Bringing together the forces of justice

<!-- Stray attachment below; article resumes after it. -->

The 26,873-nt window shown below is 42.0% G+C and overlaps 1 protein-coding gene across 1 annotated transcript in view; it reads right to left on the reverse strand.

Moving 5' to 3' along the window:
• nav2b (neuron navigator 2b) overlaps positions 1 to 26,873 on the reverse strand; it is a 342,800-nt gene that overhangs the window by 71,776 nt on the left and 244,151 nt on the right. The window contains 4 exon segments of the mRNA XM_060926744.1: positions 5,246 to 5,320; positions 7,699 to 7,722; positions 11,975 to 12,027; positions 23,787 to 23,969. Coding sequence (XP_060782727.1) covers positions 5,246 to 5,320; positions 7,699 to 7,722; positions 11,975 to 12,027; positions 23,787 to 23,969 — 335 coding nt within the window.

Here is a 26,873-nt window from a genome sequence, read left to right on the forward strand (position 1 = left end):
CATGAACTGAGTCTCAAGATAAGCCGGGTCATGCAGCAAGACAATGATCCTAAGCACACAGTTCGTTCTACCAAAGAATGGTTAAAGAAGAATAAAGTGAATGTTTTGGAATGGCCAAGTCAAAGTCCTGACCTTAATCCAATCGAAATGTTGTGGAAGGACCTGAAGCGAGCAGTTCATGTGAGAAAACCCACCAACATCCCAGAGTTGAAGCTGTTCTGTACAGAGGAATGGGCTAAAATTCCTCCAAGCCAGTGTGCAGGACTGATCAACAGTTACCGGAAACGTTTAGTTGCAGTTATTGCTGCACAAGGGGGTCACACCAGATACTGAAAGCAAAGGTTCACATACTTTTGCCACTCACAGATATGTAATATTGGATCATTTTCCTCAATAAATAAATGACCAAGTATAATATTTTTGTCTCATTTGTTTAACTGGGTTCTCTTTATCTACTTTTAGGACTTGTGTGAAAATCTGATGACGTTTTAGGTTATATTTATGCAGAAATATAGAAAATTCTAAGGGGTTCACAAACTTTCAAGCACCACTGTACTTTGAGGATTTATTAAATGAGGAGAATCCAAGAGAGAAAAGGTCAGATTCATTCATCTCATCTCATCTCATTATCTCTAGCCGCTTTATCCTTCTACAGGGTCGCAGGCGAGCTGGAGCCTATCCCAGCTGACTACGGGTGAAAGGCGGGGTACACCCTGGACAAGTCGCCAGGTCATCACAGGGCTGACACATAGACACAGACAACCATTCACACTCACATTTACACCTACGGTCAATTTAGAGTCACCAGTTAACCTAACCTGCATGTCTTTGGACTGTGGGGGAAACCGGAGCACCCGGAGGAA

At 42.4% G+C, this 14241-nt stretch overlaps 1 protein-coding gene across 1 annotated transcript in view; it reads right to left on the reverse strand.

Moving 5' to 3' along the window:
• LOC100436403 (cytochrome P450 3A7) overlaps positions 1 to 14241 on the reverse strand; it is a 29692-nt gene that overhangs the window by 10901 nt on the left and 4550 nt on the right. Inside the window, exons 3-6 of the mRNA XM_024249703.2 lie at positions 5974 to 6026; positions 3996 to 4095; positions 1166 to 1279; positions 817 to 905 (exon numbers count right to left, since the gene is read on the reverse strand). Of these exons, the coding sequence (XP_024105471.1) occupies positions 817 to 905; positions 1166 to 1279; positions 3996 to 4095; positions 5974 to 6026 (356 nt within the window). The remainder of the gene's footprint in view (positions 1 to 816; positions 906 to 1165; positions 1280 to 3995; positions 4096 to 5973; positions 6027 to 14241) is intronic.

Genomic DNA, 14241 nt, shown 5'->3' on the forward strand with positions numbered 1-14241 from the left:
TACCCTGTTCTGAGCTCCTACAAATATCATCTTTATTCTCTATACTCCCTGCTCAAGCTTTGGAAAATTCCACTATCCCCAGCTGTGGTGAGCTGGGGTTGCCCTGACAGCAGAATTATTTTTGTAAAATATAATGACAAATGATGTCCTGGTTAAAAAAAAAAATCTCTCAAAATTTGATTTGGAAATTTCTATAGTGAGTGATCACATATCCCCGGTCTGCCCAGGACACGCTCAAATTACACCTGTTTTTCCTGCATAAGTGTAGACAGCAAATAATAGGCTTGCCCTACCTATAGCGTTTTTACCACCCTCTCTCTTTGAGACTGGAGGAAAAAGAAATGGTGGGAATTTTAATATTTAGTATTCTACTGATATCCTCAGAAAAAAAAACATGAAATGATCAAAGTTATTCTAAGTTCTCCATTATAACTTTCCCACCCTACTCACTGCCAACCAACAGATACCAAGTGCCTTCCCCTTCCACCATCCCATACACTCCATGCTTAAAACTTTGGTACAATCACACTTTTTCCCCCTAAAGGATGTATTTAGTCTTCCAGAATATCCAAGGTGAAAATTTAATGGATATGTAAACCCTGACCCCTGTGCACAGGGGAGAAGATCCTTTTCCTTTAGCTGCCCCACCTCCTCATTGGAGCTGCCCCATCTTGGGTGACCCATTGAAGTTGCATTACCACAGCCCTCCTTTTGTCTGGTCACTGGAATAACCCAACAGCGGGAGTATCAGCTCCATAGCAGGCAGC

<p>International Alert recently brought together in Gbarnga, Liberia, members of the traditional and formal justice communities to share experiences and expertise in order to improve access to justice for female victims of sexual violence, including both women and girls.<br /><br />In Liberia, as in many parts of West Africa, women and girls suffer high rates of gender-based violence (GBV). After more than a decade of civil unrest and systemic lack of state capacity, the country&rsquo;s structures and institutions of justice have broken down and are under-serving victims of this violence. Because of these inadequacies and the mistrust in the state&rsquo;s security structures and cultural conventions, sexual crimes against women and girls are often reported to traditional leaders rather than to the police or magistrates.<br /><br />As part of a sub-regional project on the promotion of human security for women and girls in the Mano River basin of West Africa (Liberia, Sierra Leone, and Guinea), International Alert organised a workshop with traditional chiefs, local magistrates, members of family support police units, and community animators to learn more about legal and psychosocial support mechanisms for victims and discuss ways in which they can all work together more effectively to protect the women and girls of West Africa.<br /><br />During the two-day event, community animators - members of the community trained to guide victims through the process of redress and to advocate for the protection of women and girls - met with traditional chiefs to discuss how to deal with cases of sexual violence. They then discussed with the police and the magistrates to identify gaps in the current procedure that needed to be improved in order for it to conform to the national law on GBV. The group then worked together to identify local providers of psychosocial support for women and girls and made a commitment to work in concert to provide improved, comprehensive support and justice for victims of this crime.<br /><br />The workshop was very successful and Alert received very positive feedback from all participants. &ldquo;Workshops like this give local communities more knowledge and the opportunity to use this to make connections and find their own solutions to address the problems they face in their communities&rdquo;, commented Jackson Speare, Regional Coordinator for Alert&rsquo;s Human Security Project in West Africa. As a matter of fact, one traditional chief from Voinjama (Liberia) remarked that thanks to the workshop he learned more about what others in the community were doing to help women and girls and said that he would be contacting the animators for assistance in the future. A traditional chief from Zorzor (Liberia) asked instead the group for help with a problem he was facing in his community: he noticed that a woman was being abused by her husband, but any attempt to intervene had met with threats of violence against the chief himself and the local police too. The group suggested that efforts should focus on offering counseling to the husband to identify and address the cause of his aggressions. Finally, a Mandingo chief from Voinjama (Liberia) made a presentation of what he had learned at the workshop about GBV and access to justice for women and girls to the worshippers at the local mosque of which he is the Imam.</p><p><br />This workshop was part of Alert&rsquo;s Human Security Project in West Africa, <em>Empowering women and girls to alleviate the security threats in their communities: promoting human security in Mano River Union countries</em>. This project seeks to empower citizens to challenge actual and perceived threats to human security and personal safety experienced by vulnerable members of the Mano River Union&rsquo;s local communities, in particular women and girls.</p>